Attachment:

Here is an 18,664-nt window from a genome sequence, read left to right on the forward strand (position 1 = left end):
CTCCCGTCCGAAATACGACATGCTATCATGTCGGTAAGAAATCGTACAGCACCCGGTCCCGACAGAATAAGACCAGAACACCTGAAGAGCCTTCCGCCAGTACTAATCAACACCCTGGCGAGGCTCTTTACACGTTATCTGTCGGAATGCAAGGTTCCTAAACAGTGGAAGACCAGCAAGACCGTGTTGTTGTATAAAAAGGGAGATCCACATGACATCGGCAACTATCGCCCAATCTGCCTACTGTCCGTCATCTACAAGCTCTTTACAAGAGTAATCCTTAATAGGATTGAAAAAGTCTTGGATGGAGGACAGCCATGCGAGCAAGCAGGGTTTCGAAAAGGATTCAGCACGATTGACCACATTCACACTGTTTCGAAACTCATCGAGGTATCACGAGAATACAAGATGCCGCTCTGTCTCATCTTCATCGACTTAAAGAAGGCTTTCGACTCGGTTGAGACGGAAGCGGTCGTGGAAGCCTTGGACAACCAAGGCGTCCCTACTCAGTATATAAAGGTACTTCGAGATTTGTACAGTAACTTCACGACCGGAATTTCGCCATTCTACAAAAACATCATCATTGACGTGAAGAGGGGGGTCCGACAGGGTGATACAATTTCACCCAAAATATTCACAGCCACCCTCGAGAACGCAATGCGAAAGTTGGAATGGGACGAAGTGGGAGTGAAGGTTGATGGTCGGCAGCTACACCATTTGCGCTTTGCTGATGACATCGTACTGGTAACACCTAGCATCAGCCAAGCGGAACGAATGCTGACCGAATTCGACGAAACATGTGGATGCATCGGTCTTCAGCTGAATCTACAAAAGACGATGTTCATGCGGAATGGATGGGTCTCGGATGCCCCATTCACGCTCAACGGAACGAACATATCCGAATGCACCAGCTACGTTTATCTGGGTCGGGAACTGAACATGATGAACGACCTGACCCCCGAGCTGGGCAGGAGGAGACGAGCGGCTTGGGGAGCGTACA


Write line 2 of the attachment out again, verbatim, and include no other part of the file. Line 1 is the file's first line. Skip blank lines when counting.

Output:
CTCCCGTCCGAAATACGACATGCTATCATGTCGGTAAGAAATCGTACAGCACCCGGTCCCGACAGAATAAGACCAGAACACCTGAAGAGCCTTCCGCCAGTACTAATCAACACCCTGGCGAGGCTCTTTACACGTTATCTGTCGGAATGCAAGGTTCCTAAACAGTGGAAGACCAGCAAGACCGTGTTGTTGTATAAAAAGGGAGATCCACATGACATCGGCAACTATCGCCCAATCTGCCTACTGTCCGTCATCTACAAGCTCTTTACAAGAGTAATCCTTAATAGGATTGAAAAAGTCTTGGATGGAGGACAGCCATGCGAGCAAGCAGGGTTTCGAAAAGGATTCAGCACGATTGACCACATTCACACTGTTTCGAAACTCATCGAGGTATCACGAGAATACAAGATGCCGCTCTGTCTCATCTTCATCGACTTAAAGAAGGCTTTCGACTCGGTTGAGACGGAAGCGGTCGTGGAAGCCTTGGACAACCAAGGCGTCCCTACTCAGTATATAAAGGTACTTCGAGATTTGTACAGTAACTTCACGACCGGAATTTCGCCATTCTACAAAAACATCATCATTGACGTGAAGAGGGGGGTCCGACAGGGTGATACAATTTCACCCAAAATATTCACAGCCACCCTCGAGAACGCAATGCGAAAGTTGGAATGGGACGAAGTGGGAGTGAAGGTTGATGGTCGGCAGCTACACCATTTGCGCTTTGCTGATGACATCGTACTGGTAACACCTAGCATCAGCCAAGCGGAACGAATGCTGACCGAATTCGACGAAACATGTGGATGCATCGGTCTTCAGCTGAATCTACAAAAGACGATGTTCATGCGGAATGGATGGGTCTCGGATGCCCCATTCACGCTCAACGGAACGAACATATCCGAATGCACCAGCTACGTTTATCTGGGTCGGGAACTGAACATGATGAACGACCTGACCCCCGAGCTGGGCAGGAGGAGACGAGCGGCTTGGGGAGCGTACA